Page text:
[Photo via CBGB on Facebook]
Word is spreading that Karen Kristal, matriarch of CBGB, died this past weekend.
We don't have a lot of biographical information at the moment. She was in her late 80s. We will update this post when more details are available.
Tim Hayes, who owns the CBGB brand and is the founder of the CBGB Festival, said that "she made a huge impact on the music scene in NYC."
"She was the godmother of hardcore music in NYC," he told us. "She took care of the kids that came to CBGB and the hardcore shows on Sundays were all hers. Her role in CBGB was immeasurable and history has not done her justice yet. I will miss her deeply."
David Poe wrote this about her on the newly created CBGB: Punk and Hardcore page on Facebook:
"I will always remember Karen on Sundays checking id's and calling kids' parents when she sniffed out a fake one Her contributions to CBGB are well-known, and it's true enough that venerated space would not have existed as it did had it not been for her efforts. Karen was a true patron of the arts and embodied the indie spirit."
Here's more on her from a Village Voice article from September 2007:
Through the late 1970s to the early 1990s, Karen was a fixture at the door of CBGB and behind its bar. In that time, she developed a reputation, among patrons, bouncers, bartenders, and musicians alike, as a bit of a humorless hard-ass. Skinheads obeyed her command. The Ramones hid their joints when they saw her coming.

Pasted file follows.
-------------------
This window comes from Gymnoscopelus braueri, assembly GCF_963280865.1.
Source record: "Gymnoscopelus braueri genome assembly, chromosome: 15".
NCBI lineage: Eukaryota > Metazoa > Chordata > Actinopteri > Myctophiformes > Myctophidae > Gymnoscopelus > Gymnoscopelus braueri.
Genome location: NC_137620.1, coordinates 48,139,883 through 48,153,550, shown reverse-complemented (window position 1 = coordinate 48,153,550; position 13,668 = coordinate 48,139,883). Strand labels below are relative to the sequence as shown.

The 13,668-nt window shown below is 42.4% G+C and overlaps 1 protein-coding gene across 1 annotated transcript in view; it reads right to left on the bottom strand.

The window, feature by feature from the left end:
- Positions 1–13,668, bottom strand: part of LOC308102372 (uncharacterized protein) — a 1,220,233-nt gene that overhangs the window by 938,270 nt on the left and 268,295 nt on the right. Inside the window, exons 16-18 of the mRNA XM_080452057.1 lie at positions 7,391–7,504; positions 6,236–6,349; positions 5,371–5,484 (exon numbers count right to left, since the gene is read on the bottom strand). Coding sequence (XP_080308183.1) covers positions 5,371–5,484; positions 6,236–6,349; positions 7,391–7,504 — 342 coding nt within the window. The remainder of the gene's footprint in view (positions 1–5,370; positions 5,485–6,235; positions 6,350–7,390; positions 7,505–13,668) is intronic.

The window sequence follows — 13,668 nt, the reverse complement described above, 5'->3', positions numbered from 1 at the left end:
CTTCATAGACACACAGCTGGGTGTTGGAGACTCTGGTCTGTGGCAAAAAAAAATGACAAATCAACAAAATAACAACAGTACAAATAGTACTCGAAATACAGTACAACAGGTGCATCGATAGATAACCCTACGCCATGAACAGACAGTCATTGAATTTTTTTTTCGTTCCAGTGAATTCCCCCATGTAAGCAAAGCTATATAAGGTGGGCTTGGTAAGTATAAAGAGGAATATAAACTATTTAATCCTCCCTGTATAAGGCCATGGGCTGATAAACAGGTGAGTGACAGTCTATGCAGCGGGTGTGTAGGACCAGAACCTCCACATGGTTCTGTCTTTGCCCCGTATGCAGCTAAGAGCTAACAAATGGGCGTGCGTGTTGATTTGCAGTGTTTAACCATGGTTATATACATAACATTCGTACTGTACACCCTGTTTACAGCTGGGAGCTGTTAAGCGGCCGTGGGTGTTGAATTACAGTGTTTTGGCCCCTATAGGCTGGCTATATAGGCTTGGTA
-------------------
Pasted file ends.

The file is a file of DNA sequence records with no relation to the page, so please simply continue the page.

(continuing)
"I was more scared of Karen than I was of the skinheads," said George Tabb, a founding member of the False Prophets, former CBGB employee, and longtime Kristal family friend, as well as a reporter who covered the scene at the club for Maximum Rock'n'Roll. "They all had this respect for her. She put on the matinees — it was her idea, and that basically started the whole hardcore movement in New York."
Karen had been involved in an ugly legal battle over the estate of her husband Hilly Kristal following his death in August 2007. You can find the background of that suit at the Voice.